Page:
A thoughtful client expressed concern recently because of a CNNMoney article titled “‘Extreme Fear’ is Back for the Stock Market”.
To which my initial response was: So What?
I took the time to read the article, which informed investors that the CNNMoney’s proprietary “Fear & Greed Index” hit record lows on July 27: 7 on a scale of 1-100 (with 1 being the most fearful and 100 being the greediest). Such a reading, according to the article, indicated extreme caution on the part of investors because of a range of financial factors. Clearly, it was an attempt to stoke fears that investors may already have regarding short-term market performance.
I don’t even want to get into figuring out how the index worked, or even whether it had any valid relationship to whether investors were experiencing “Extreme Fear” or not. These kinds of indexes aren’t relevant to investing.
I found it significant that historical charts of the Index were not provided. I suspect this was because CNNMoney didn’t want people to see whether the CNNMoney had any correlation with actual market performance. Information on the CNNMoney website did provide a couple of tidbits:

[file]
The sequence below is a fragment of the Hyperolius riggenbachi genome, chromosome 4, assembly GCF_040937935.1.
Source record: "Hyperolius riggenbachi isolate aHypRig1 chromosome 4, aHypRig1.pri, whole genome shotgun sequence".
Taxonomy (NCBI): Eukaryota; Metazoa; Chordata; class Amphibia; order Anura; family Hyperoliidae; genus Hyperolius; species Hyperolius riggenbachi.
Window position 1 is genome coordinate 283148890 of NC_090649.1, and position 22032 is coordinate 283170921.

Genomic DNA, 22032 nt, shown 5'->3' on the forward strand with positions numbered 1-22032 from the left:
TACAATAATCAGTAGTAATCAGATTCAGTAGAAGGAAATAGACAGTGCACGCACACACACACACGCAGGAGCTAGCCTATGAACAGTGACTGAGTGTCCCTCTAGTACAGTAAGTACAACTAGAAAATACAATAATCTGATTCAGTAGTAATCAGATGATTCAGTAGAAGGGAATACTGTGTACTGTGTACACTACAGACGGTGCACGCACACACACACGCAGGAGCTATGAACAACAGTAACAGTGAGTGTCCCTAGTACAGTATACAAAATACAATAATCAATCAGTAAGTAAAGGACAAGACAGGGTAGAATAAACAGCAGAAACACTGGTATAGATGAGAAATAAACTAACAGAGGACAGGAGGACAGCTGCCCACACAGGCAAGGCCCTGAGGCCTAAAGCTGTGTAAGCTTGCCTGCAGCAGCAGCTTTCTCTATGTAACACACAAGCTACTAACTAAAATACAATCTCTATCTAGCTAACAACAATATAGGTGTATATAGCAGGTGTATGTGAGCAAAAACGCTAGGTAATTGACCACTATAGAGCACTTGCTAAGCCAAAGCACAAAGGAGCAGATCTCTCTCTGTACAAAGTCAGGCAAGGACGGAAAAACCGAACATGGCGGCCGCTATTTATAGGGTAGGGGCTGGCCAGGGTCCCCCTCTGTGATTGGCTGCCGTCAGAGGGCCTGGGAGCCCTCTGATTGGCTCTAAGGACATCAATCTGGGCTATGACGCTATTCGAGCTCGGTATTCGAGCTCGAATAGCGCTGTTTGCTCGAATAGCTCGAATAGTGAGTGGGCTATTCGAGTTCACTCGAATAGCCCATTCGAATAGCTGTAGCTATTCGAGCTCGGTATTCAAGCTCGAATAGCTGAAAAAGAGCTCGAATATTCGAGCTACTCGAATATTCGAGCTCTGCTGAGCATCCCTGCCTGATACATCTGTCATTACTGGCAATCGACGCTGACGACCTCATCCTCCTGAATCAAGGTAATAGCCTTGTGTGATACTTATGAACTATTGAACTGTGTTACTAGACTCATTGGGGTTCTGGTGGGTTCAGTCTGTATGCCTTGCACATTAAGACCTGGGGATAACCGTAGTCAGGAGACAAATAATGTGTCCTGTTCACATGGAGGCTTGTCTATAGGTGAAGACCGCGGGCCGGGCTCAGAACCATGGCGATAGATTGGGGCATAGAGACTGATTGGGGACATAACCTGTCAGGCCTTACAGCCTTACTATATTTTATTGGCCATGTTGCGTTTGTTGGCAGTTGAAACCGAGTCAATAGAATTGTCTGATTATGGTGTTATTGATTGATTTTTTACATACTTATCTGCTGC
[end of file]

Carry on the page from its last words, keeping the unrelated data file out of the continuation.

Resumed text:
- The index dropped to 0 in mid-October 2014, at which time the total stock market, measured by Vanguard’s Total Stock Market Index ETF (VTI), had dropped less than 6%--not even a correction—since its prior peak in September. The article didn’t point out, however, that since October 15, 2015, VTI was up over 12%.
- The Index hit a “three-year low” on September 17, 2008, when it hit 12, and then increased to 28 by the time the market bottomed out (March 9, 2009). As we know, since that low, VTI has increased over 220% through July 27, 2015.
So, if I was a betting man, after reading this article (which was written to make the fearful even more fearful so that if, by chance—and it would only be by chance—the market tumbled they could say “I Told You So”) I would say that now is the time to put everything into stocks. But I’m not a betting man—I’m a professional advisor helping my clients reach important lifetime goals. Our firm helps our clients to ignore the noise, and to avoid damaging investor behavior (such as paying attention to CNNMoney).
So, my final response is the same as my initial response: So What?